Environmental Laws – Do They Help Or Hurt the Environment?

When you build a wind farm in Ontario that is more than 2 megawatts (basically more than one large turbine), you are required to go through a Provincial Environmental Assessment.

Environmental assessment laws are supposedly designed to protect the environment. Doing an evironmental assessment is quite involved. You must give public notice, host at least one public meeting, and write a report on all aspects of the environmental impact of the project. Bird studies are done. Archeological studies are done. A survey of flora and fauna in the area, and identification of “Valuable Ecosystem Components” – VEC’s is required. Assessment of the impact on ground water, the impact on erosion, impact of noise during construction, impact of truck traffic, the visual impact etc. The process is a bit like root canal, but it takes longer, and it costs more. It is a great make work program for consultants.

You prepare reports, and propose “mitigating measures”, which should always be spoken in the same tone of voice as Preston Manning when he talked of “eliminate the deficit”. These are actions taken to reduce or eliminate the impact of your project. For example, you may propose to use existing roads instead of building a new one. Or you may construct only during certain hours to minimize the impact of construction noise on neighbouring cattle populations. Or you may offer a free cat spaying clinic for local barn cats, to offset the impact on birds. (This mitigating measure would be very inexpensive, since spaying one cat would save more birds than are killed by a wind turbine).

The reports that are prepared are circulated to interested parties. So various Ministries, like Natural Resources, Transportation, Environment, Fisheries, Energy, local conservation authorities, local municipal council, First Nations, the Rotary Club, Lioness, Imperial Order of the Daughters of the Empire, Free Masons, and the Glee Club all get to have their say. In the case of Ministries, approval of the project can be withheld or delayed if they have concerns.

If you also apply for the Wind Power Production Incentive, then you also need to do a Federal Environmental assessment, which has slightly different rules. Local municipal council, or the Planning Dept. may require more assessment.

Interestingly, the impact that wind turbines have on the environment is not allowed to be considered. In my report, I talked of reduced release of greenhouse gases, as electricity generated by wind would not need to be generated by coal or natural gas. I talked about the health impacts on people of reducing the amount of coal and natural gas required to generate electricity. I quoted the Ontario Medical Association study that that found that 5000 Ontarion’s die prematurely from smog, and 20% of Ontario source smog is from our coal burning plants. I stated that if humans, who check into hospitals, are affected, it was reasonable to assume that mammals, amphibians, insects, plants, fungi, bacteria and, yes, birds, were also adversely affected by burning coal.

I was told to put these arguments into an Appendix. Evidently there is no role for looking at the whole environment when it comes to the environmental assessment process. So I re-wrote the report.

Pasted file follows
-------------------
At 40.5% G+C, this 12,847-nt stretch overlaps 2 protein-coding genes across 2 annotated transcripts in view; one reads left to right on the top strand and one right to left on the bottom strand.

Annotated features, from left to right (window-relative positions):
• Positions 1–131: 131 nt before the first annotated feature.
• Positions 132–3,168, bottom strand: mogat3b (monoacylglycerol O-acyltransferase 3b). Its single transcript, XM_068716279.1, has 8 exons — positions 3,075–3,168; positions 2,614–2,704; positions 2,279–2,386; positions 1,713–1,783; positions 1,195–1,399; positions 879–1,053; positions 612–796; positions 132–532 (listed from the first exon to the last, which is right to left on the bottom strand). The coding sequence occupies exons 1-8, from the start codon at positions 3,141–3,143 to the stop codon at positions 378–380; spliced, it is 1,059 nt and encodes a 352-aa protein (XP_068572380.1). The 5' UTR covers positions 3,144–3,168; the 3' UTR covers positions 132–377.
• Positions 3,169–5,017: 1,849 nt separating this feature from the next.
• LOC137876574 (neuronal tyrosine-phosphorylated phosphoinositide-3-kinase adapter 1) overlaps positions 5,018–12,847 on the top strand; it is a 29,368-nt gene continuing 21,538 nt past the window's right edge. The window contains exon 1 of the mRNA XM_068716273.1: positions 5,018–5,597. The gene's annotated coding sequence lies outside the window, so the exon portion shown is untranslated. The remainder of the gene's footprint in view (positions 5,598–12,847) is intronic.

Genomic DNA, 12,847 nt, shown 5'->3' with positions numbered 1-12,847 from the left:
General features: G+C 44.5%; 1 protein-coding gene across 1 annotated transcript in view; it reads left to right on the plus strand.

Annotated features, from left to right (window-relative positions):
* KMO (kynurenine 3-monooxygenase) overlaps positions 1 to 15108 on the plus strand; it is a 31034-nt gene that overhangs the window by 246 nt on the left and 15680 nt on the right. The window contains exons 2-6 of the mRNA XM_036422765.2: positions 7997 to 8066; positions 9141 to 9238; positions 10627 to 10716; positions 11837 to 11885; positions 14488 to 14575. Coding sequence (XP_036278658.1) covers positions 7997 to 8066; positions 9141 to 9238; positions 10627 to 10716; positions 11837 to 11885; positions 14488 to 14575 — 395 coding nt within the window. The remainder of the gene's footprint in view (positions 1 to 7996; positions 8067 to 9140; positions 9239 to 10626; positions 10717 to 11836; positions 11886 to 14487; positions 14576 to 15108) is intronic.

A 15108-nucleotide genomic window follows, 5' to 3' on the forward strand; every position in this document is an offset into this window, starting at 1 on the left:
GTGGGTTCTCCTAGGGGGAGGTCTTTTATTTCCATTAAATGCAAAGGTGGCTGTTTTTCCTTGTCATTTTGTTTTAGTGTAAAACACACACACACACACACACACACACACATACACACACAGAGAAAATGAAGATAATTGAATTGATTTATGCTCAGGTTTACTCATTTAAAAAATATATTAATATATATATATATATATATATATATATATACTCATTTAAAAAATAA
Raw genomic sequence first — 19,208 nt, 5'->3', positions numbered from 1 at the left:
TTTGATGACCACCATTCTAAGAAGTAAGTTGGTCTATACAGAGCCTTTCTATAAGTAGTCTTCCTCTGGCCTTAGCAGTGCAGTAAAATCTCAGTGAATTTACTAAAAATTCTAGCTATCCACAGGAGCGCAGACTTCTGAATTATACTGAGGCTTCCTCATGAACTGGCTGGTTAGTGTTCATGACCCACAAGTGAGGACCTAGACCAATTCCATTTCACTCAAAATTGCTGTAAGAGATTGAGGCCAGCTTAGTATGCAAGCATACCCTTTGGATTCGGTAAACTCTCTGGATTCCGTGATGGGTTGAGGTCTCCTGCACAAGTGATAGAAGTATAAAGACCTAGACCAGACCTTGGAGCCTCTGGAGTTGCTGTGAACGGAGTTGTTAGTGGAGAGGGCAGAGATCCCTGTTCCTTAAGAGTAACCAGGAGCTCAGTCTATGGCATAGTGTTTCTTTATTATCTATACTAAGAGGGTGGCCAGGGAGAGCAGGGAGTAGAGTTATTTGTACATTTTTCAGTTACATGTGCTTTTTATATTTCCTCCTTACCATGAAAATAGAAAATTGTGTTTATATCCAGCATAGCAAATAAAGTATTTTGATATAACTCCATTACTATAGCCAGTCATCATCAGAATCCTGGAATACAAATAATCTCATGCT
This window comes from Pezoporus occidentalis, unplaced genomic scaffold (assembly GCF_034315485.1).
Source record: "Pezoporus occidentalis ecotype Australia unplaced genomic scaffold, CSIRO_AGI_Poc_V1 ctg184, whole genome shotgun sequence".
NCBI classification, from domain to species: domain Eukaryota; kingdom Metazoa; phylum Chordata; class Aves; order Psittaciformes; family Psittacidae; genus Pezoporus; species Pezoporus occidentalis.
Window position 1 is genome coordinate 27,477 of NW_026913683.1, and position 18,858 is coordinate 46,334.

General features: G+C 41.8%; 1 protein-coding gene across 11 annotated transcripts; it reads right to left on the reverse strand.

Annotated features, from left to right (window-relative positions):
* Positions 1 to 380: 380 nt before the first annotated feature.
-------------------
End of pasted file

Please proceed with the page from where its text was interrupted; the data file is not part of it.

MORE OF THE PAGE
The Federal Ministry of the Environment weighed in with comments. There was concern about the impact on nesting ground birds. I was told to perform no construction activities from May 1 – July 23.

The turbines on being built on a hay field. Perhaps Environment Canada biologists don’t understand what happens when you harvest hay. Around mid June, the hay is cut, requiring a tractor and cutter to pass over the entire field. Then it may be raked, to help it dry. Another tractor pass. Then it is baled. Another tractor pass. Then the bales are collected. Another tractor pass. Then the whole thing happens again for the second cut in August. Evidently, these nesting ground birds are tough enough to survive this, and the seagulls who descend on a hay field after it is cut. But if you use 2% of the field to construct wind turbines, you will adversely affect nesting ground birds.

Farmers don’t need to do an evironmental assessment to cut the hay. A builder doesn’t need to do an environmental assessment to build a home, which has a foundation the same footprint as a wind turbine, and which will kill more birds if it has picture windows. You don’t need to do an environmental assessment when you buy a car, which contributes to climate change, smog, and kills mammals and birds.

There is no environmental assessment when a new ship load of coal arrives at Nanticoke, Ontario’s largest coal plant. And a new shipload is burned every few days. And we know the impact of that.

Recently, the provincial government exempted their electricity supply plan from the environmental assessment process.  Evidently they realize that the process is tedious and unconstructive, does nothing to protect the environment, and wastes time.  While each project will continue to require environmental assessment, the overall plan, which calls for more aggressive conservation more renewables, and more nuclear is exempt. Environmental groups vocally criticized the government for exempting the overall plan from assessment. If the overall plan was subject to the process, would that delay the construction of renewables, and the implementation of conservation? All to put the plan into a process that doesn’t protect the environment anyways? Seems like a pretty pointless exercise.

Construction on the two new turbines begins next Monday. July 24. One day after the very tough nesting ground birds, that have survived the haying operation, leave their nests.

Nanticoke is pleased.

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